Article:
* FDA panel on Brilinta July 28, day before Q2 results
* Market expects positive vote but U.S. data raises doubts
* Lack of benefit in U.S./Canada vs strong overall efficacy
* Shares could fall 10 pct on rejection, gain 5 pct on okay
By Ben Hirschler and Lisa Richwine
LONDON/WASHINGTON, July 23 U.S. experts studying
AstraZeneca's (AZN.L) new heart drug Brilinta face a dilemma:
should a pill with clear overall efficacy be approved, even when
it fails to show a benefit in North America?
Many analysts think the answer is "yes" and that Brilinta,
for preventing heart attacks, will be waved through because the
regional anomaly may just be a statistical fluke from a
relatively small subset analysis.
But it is clear AstraZeneca's biggest new drug hope faces
tough questions when a Food and Drug Administration advisory
panel reviews it on July 28. The day-long meeting is likely to
overshadow second-quarter results on July 29, when some analysts
believe AstraZeneca could announce an increased share buyback.
Ira Loss, an analyst who follows the FDA for Washington
Analysis, said the lack of benefit seen in North American
patients in a pivotal study should not bar approval.
"It's an established precedent that there are drugs on the
market that have this anomaly and they still get approved," Loss
said. He pointed to AstraZeneca's Toprol XL as an example.
That drug won FDA clearance for the additional use of
congestive heart failure based on a trial which found Toprol XL
sharply reduced deaths in patients overall, although U.S.
patients saw no advantage.
In that case, the FDA reviewers concluded the results might
be due to chance or differences in medical care and patient
demographics in various countries, and the agency cleared the
new use in light of the strong overall results.
Toprol XL was also helped by data showing a reduction in
hospitalisations of U.S. patients that worked in its favour.
Brilinta, though, may be different.
Tim Anderson, an analyst at Sanford Bernstein, believes the
FDA is struggling with the North American findings and it
remains to be seen how much weight will be given to them.
"If they are weighted heavily and there is felt to be no
easy explanation, then Brilinta's approvability might be at
risk," he said.
With consensus 2014 sales forecasts for Brilinta standing at
$1.1 billion, according to Thomson Reuters data, and the drug
central to AstraZeneca's strategy for overcoming patent losses,
a lot is riding on next week's panel.
Deutsche Bank analysts believe the shares could fall as much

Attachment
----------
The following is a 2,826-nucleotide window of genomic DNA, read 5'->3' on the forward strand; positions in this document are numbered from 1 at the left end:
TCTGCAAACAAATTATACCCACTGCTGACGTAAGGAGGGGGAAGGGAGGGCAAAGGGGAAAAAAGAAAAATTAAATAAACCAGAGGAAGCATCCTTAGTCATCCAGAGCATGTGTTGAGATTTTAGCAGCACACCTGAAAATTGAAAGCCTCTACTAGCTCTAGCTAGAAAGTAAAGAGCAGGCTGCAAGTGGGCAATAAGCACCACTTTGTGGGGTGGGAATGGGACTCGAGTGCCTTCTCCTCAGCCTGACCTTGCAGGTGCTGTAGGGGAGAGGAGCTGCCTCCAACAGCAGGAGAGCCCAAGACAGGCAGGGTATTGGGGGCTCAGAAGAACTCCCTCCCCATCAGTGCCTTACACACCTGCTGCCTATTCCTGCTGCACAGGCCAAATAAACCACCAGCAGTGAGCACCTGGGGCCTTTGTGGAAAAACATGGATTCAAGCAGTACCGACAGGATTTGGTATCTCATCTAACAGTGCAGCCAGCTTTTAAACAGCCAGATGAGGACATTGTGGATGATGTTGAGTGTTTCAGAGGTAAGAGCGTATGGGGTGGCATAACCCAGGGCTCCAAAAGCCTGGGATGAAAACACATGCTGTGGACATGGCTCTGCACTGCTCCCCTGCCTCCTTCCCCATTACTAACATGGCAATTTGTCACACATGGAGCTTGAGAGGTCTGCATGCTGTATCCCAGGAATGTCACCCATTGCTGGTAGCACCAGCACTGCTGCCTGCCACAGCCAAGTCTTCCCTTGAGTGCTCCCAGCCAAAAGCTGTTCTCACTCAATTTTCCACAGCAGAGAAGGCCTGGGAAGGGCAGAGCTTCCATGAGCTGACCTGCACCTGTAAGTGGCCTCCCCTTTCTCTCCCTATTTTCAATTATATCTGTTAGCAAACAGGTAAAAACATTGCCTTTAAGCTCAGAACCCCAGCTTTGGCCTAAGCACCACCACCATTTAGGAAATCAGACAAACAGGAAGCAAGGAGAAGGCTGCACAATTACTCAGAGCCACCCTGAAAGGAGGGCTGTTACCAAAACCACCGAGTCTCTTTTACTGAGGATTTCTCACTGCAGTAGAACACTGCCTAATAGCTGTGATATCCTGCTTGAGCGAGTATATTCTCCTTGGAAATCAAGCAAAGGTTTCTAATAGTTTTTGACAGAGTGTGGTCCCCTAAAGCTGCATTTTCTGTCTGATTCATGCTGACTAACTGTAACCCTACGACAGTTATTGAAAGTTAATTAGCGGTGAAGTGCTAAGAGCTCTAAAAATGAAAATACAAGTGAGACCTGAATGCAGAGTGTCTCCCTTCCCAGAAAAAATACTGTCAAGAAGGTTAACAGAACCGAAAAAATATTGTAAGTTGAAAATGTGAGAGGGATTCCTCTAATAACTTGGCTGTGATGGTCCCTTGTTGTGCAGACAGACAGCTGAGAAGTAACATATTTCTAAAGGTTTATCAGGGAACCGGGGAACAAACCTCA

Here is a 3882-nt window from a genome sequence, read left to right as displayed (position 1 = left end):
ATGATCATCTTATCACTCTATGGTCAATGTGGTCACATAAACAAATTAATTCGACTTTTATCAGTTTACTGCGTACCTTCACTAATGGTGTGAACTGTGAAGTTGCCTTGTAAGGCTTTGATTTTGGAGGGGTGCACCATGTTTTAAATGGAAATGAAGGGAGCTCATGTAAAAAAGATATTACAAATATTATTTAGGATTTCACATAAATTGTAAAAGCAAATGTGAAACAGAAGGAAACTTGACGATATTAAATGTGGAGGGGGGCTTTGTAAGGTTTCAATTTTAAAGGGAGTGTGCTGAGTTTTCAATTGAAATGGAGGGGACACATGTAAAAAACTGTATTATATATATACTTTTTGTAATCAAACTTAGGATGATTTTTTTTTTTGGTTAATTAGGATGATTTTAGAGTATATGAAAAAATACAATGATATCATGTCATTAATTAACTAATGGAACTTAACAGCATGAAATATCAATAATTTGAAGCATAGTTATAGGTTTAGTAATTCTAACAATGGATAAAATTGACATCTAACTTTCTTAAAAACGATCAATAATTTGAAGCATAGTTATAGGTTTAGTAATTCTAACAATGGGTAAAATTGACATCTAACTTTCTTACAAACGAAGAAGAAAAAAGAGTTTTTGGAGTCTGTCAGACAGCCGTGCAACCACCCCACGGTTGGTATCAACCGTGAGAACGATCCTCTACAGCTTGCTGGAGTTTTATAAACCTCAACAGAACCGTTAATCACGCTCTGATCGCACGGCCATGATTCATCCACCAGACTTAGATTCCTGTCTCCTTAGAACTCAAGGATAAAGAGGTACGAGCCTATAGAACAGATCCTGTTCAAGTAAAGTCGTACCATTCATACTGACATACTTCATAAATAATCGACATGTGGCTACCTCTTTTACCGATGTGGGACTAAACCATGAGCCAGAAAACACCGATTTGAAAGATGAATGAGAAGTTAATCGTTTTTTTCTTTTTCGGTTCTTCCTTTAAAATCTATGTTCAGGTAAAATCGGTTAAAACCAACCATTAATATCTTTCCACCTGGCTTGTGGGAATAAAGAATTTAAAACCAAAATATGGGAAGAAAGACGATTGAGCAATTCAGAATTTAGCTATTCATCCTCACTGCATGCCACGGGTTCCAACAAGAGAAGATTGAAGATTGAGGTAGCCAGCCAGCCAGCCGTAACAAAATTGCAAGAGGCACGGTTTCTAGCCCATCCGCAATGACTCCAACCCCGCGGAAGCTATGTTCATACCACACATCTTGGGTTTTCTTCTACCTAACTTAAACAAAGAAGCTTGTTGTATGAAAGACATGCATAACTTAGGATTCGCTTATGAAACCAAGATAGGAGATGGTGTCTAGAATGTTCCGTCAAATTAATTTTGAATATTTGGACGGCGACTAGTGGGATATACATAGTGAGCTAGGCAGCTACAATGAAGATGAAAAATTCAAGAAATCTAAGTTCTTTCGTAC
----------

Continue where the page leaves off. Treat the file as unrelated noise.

as 10 percent if there is no recommendation for final approval
and gain 5 percent on a positive vote, since the U.S. market
represents 70 percent of the Brilinta sales opportunity.
Citigroup puts the downside at 5-7 percent and the upside at
In practice, the panel meeting may not provide a definitive
answer given the perplexing clinical evidence.
The new blood thinner showed impressive overall superiority
to Sanofi-Aventis (SASY.PA) and Bristol-Myers Squibb's (BMY.N)
$9 billion-a-year blockbuster Plavix in an 18,000-patient study
last August that compared using the two drugs alongside aspirin.
But among the relatively small number of North American
patients on Brilinta plus aspirin there was actually a
non-significant trend towards a worse outcome.
One possibility is that Brilinta doesn't work as well when
patients get a high dose of aspirin after heart treatment, as is
common practice in the United States but not other countries.
Questions about aspirin as well as uncertainties about
different doses of Plavix used among some patients might prompt
calls for more studies, either before or after approval.
Alternatively, some analysts think the FDA panel could
approve Brilinta as a new treatment option but not allow any
claims about its cardiovascular benefits.
And the panel, anyway, may not give the final answer.
Jefferies analysts suspect the key opinion leaders may vote in
favour of approval, with the FDA then asking for more trials
before granting a marketing green light.
Even it does get to market, Brilinta will face a tough
commercial environment. The prize is certainly large -- Plavix,
after all, is the world's second-biggest-selling medicine -- but
the Sanofi/Bristol blockbuster is already facing generic rivals
in much of Europe and will lose U.S. patent protection in 2012.
Lacklustre demand for Effient, Eli Lilly's (LLY.N) Plavix
challenger, also suggests Brilinta has a fight on its hands.
(Editing by Michael Shields)